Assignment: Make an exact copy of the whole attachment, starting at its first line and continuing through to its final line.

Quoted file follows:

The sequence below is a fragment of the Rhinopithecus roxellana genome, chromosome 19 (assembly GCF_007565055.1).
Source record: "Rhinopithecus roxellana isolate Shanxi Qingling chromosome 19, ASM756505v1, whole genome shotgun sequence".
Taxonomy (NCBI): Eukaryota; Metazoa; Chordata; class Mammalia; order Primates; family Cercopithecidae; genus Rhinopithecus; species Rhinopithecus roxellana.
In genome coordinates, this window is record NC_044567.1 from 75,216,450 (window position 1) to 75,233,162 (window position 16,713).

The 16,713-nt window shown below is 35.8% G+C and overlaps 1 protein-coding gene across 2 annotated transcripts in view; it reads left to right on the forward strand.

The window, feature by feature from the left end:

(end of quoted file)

The sequence below is a fragment of the Rhinopithecus roxellana genome, chromosome 19 (assembly GCF_007565055.1).
Source record: "Rhinopithecus roxellana isolate Shanxi Qingling chromosome 19, ASM756505v1, whole genome shotgun sequence".
Taxonomy (NCBI): Eukaryota; Metazoa; Chordata; class Mammalia; order Primates; family Cercopithecidae; genus Rhinopithecus; species Rhinopithecus roxellana.
In genome coordinates, this window is record NC_044567.1 from 75,216,450 (window position 1) to 75,233,162 (window position 16,713).

The 16,713-nt window shown below is 35.8% G+C and overlaps 1 protein-coding gene across 2 annotated transcripts in view; it reads left to right on the forward strand.

The window, feature by feature from the left end: